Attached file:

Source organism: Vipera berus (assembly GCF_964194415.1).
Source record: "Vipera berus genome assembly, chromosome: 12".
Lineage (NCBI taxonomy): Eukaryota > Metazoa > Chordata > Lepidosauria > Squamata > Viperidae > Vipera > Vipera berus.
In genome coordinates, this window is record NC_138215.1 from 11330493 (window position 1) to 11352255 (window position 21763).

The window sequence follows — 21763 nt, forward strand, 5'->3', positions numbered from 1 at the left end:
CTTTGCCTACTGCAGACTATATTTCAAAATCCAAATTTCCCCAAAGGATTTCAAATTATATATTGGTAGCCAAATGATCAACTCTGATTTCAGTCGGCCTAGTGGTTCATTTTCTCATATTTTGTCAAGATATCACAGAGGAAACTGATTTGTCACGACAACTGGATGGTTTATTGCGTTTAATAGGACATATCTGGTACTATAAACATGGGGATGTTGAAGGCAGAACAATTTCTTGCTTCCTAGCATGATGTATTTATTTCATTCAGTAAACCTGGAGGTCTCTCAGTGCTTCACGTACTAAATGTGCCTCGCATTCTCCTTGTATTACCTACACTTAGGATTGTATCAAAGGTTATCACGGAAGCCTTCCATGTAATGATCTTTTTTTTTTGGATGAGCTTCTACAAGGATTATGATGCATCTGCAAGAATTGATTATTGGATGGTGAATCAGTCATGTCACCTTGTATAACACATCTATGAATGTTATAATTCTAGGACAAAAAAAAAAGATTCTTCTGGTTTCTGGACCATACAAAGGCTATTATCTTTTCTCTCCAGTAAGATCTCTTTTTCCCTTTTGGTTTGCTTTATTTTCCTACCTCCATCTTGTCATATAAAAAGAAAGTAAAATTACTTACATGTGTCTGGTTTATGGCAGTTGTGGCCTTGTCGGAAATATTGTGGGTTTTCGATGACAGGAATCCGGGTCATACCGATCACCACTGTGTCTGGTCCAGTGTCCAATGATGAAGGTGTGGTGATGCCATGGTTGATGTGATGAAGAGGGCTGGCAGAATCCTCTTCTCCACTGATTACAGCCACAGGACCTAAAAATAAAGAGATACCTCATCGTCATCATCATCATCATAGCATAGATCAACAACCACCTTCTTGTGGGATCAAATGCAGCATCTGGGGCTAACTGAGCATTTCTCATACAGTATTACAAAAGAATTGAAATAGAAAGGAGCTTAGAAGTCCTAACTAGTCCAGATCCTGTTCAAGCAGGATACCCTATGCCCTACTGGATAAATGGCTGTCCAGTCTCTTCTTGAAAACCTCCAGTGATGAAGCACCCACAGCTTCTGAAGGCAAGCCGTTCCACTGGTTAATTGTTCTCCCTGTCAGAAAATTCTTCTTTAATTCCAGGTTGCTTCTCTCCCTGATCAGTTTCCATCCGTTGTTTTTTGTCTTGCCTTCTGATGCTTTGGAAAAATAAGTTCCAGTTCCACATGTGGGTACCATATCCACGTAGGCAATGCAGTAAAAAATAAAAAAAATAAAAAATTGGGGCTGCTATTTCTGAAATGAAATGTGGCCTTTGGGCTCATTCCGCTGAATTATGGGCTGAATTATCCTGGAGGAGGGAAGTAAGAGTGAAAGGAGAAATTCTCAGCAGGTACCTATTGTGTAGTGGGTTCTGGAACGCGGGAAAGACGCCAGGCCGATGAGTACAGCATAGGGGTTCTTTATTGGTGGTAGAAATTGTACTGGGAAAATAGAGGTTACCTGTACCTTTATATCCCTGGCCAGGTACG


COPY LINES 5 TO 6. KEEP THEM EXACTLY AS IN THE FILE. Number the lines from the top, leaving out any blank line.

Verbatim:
The window sequence follows — 21763 nt, forward strand, 5'->3', positions numbered from 1 at the left end:
CTTTGCCTACTGCAGACTATATTTCAAAATCCAAATTTCCCCAAAGGATTTCAAATTATATATTGGTAGCCAAATGATCAACTCTGATTTCAGTCGGCCTAGTGGTTCATTTTCTCATATTTTGTCAAGATATCACAGAGGAAACTGATTTGTCACGACAACTGGATGGTTTATTGCGTTTAATAGGACATATCTGGTACTATAAACATGGGGATGTTGAAGGCAGAACAATTTCTTGCTTCCTAGCATGATGTATTTATTTCATTCAGTAAACCTGGAGGTCTCTCAGTGCTTCACGTACTAAATGTGCCTCGCATTCTCCTTGTATTACCTACACTTAGGATTGTATCAAAGGTTATCACGGAAGCCTTCCATGTAATGATCTTTTTTTTTTGGATGAGCTTCTACAAGGATTATGATGCATCTGCAAGAATTGATTATTGGATGGTGAATCAGTCATGTCACCTTGTATAACACATCTATGAATGTTATAATTCTAGGACAAAAAAAAAAGATTCTTCTGGTTTCTGGACCATACAAAGGCTATTATCTTTTCTCTCCAGTAAGATCTCTTTTTCCCTTTTGGTTTGCTTTATTTTCCTACCTCCATCTTGTCATATAAAAAGAAAGTAAAATTACTTACATGTGTCTGGTTTATGGCAGTTGTGGCCTTGTCGGAAATATTGTGGGTTTTCGATGACAGGAATCCGGGTCATACCGATCACCACTGTGTCTGGTCCAGTGTCCAATGATGAAGGTGTGGTGATGCCATGGTTGATGTGATGAAGAGGGCTGGCAGAATCCTCTTCTCCACTGATTACAGCCACAGGACCTAAAAATAAAGAGATACCTCATCGTCATCATCATCATCATAGCATAGATCAACAACCACCTTCTTGTGGGATCAAATGCAGCATCTGGGGCTAACTGAGCATTTCTCATACAGTATTACAAAAGAATTGAAATAGAAAGGAGCTTAGAAGTCCTAACTAGTCCAGATCCTGTTCAAGCAGGATACCCTATGCCCTACTGGATAAATGGCTGTCCAGTCTCTTCTTGAAAACCTCCAGTGATGAAGCACCCACAGCTTCTGAAGGCAAGCCGTTCCACTGGTTAATTGTTCTCCCTGTCAGAAAATTCTTCTTTAATTCCAGGTTGCTTCTCTCCCTGATCAGTTTCCATCCGTTGTTTTTTGTCTTGCCTTCTGATGCTTTGGAAAAATAAGTTCCAGTTCCACATGTGGGTACCATATCCACGTAGGCAATGCAGTAAAAAATAAAAAAAATAAAAAATTGGGGCTGCTATTTCTGAAATGAAATGTGGCCTTTGGGCTCATTCCGCTGAATTATGGGCTGAATTATCCTGGAGGAGGGAAGTAAGAGTGAAAGGAGAAATTCTCAGCAGGTACCTATTGTGTAGTGGGTTCTGGAACGCGGGAAAGACGCCAGGCCGATGAGTACAGCATAGGGGTTCTTTATTGGTGGTAGAAATTGTACTGGGAAAATAGAGGTTACCTGTACCTTTATATCCCTGGCCAGGTACG